As the Temples of God, how are believers to reflect God’s name?,the love of God
IT’S WORTH CONSIDERING
Throughout the Old Testament we find references to the Temple being the place where God’s name dwells. As King Solomon was dedicating the newly constructed Temple, he made it very clear that it was to be the earthly dwelling place for the name of God (See 2 Chron. 6:5-10, 20). It was understood that no earthly structure could actually house God, but yet His name was to be housed in this very special and holy place.
Understanding this concept is difficult for us Westerners because we have difficulty understanding the significance of name in Hebrew. We immediately think of the name by which a person is called. In Hebrew, however, one’s name means the nature, character, and personality of the person to the degree that it is known or revealed. For example, the Psalmist says, “Some boast of chariots and some of horses, but we will boast in the name of the Lord our God” (Psalm 20:7). This does not mean that in difficult times the Psalmist will remember that God is called Jehovah. What it means is that in difficult times some will trust in human resources and weapons. The Psalmist, however, will gain confidence as he calls to mind the nature and character of God.
AS I SEE IT
This understanding takes on even greater meaning when we remember that true followers of Christ are the modern day temples of God (See 1 Cor. 3:16). This means that we are to be holy repositories for the very nature, character, and personality of God. Stop and let that sink in. We are to be reflections of the character and nature of the Living God. Sadly, too often we reflect quite a different image. God has given us all we need to perfectly reflect Him. I believe Daniel understood this and serves as an example of a life dedicated to reflecting the “name of God” in every situation, no matter how difficult. Remember that he lived before the Holy Spirit had been sent to indwell God’s true children, yet he remained faithful to the end.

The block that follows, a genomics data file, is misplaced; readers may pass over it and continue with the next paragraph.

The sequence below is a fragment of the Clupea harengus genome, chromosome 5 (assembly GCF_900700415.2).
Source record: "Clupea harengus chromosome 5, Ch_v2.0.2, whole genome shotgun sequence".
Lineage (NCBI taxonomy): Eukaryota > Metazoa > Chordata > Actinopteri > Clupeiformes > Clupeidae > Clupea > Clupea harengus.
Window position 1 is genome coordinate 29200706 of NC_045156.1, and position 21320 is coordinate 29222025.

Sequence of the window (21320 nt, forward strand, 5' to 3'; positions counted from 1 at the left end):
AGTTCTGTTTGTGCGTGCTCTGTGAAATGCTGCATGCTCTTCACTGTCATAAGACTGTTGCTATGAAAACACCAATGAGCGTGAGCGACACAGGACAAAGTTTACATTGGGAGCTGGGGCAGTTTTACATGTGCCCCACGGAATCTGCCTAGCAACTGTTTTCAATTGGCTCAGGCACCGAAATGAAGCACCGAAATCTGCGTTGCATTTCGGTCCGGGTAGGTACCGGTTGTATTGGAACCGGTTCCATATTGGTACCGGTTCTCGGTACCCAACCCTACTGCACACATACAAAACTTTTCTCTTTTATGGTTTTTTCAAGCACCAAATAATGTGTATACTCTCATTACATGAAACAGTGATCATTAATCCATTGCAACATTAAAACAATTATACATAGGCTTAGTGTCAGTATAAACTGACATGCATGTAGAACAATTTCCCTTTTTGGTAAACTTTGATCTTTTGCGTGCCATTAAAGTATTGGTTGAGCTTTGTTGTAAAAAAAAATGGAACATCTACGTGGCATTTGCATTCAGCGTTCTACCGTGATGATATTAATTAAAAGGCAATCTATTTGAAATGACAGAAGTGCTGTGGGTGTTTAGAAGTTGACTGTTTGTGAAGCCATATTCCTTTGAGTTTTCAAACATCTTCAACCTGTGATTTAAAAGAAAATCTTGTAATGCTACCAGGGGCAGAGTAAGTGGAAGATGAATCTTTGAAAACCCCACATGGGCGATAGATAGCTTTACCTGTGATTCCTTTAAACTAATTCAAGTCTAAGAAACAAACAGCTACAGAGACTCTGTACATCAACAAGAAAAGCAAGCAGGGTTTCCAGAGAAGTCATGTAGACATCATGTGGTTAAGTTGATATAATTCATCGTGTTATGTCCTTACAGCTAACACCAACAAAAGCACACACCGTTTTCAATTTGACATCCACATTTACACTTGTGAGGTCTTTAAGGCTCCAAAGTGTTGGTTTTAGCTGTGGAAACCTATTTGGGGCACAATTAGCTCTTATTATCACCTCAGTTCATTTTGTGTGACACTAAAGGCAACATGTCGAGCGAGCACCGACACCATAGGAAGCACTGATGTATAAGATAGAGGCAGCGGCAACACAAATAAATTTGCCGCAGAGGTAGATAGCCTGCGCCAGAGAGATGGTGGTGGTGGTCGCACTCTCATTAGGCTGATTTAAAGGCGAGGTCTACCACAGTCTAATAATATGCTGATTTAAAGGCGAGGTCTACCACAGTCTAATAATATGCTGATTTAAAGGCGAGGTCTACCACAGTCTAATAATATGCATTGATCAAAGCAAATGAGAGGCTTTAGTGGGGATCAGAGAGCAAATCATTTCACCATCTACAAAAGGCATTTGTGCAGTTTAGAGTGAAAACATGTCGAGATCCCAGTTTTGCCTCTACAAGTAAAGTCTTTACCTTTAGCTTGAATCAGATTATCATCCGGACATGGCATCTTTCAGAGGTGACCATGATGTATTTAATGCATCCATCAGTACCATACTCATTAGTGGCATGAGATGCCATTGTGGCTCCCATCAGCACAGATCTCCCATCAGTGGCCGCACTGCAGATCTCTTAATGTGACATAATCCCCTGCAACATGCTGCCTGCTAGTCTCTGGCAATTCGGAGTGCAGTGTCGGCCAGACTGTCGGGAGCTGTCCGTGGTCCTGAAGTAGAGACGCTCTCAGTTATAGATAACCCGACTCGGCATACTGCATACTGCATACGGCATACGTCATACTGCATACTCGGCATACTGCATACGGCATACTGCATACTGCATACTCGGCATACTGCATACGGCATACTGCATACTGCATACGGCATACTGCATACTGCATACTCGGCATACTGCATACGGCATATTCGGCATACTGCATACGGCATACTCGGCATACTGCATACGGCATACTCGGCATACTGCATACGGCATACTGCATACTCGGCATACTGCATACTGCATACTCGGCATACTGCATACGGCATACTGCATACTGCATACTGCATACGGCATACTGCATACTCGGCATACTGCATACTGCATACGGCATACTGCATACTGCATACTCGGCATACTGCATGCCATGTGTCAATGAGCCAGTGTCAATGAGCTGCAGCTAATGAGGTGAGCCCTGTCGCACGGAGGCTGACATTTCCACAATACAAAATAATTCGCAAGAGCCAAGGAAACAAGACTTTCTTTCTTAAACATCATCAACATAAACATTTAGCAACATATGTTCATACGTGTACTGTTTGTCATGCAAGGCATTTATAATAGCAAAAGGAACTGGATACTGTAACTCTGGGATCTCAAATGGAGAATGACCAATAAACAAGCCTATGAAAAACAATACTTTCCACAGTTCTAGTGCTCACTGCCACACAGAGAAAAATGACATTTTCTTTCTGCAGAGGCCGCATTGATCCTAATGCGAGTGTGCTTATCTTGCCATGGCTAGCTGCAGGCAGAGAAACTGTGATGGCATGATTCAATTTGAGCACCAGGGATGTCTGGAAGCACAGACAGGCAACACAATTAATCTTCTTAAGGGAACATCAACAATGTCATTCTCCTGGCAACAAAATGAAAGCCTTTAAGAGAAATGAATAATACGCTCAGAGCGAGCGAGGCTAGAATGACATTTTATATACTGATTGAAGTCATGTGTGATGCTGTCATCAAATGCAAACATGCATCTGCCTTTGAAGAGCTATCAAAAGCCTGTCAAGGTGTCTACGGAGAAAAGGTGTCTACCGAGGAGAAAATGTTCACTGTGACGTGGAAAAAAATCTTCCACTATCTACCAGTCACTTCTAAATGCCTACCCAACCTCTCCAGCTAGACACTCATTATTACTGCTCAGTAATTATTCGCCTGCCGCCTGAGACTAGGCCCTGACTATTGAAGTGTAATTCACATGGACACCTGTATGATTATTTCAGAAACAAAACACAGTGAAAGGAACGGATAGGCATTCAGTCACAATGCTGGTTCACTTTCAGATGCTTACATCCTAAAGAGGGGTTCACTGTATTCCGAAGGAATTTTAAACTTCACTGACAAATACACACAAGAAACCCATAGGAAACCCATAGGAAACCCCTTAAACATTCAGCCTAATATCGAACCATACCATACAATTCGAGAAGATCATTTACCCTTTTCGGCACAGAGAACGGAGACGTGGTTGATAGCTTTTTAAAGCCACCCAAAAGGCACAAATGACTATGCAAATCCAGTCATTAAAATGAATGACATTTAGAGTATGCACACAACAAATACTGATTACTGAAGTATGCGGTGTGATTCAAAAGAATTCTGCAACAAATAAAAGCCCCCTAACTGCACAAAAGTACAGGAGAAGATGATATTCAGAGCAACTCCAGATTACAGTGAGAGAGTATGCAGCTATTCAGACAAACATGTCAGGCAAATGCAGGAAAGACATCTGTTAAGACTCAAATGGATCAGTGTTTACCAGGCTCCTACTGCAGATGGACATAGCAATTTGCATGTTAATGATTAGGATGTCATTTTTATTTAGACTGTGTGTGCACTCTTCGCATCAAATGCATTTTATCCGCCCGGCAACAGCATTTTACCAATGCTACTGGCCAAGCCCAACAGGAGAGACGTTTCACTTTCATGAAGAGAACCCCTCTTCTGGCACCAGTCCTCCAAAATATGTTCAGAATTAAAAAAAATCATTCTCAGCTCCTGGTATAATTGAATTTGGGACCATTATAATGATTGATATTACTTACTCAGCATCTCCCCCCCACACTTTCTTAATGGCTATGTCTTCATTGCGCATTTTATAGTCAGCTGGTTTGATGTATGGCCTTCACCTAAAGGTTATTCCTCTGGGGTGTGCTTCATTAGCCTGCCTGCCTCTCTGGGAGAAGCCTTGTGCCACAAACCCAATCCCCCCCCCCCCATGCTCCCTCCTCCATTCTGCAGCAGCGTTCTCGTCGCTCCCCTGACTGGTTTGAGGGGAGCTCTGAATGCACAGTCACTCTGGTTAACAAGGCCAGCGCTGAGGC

One example comes to mind that shows how high the bar is as we attempt to reflect the “name of God.” I recently finished a very in-depth study of the book of John. All the members of our study group were to list the top five things that we learned from our nearly two-year study. Number one on my list came from the scene of the Last Supper when Jesus was making His final appeal to Judas. William Barclay, my favorite Bible commentator (except for a few “blind spots”), offers some incredible insight as to how Jesus reacted to what Judas was about to do. Jesus knew He was about to be betrayed and deserted. He could have turned bitter and resentful, but instead He loved more, giving Judas one last opportunity to change his mind.
The astounding thing was that the more men hurt him, the more Jesus loved them. When Jesus experienced the greatest injury and the supreme disloyalty, He responded with the greatest humility and the supreme love. He responds the same way to us. When our actions are the ugliest, He sees us as being in our greatest hour of need. It is then that He offers His greatest love, not because we deserve it, but because we need it then more than ever.
This insight reflects the unwavering love of God that seeks the best for others regardless of the cost to us. Jesus has indeed set the bar very high, but His divine power has granted to us everything pertaining to life and godliness, through the true knowledge of Him who called us by His own glory and excellence (2 Peter 1:3). For the New Year, may it be our heart-felt prayer that as His temples, we would learn to seek the best for others as we reflect the name of God to a lost world.
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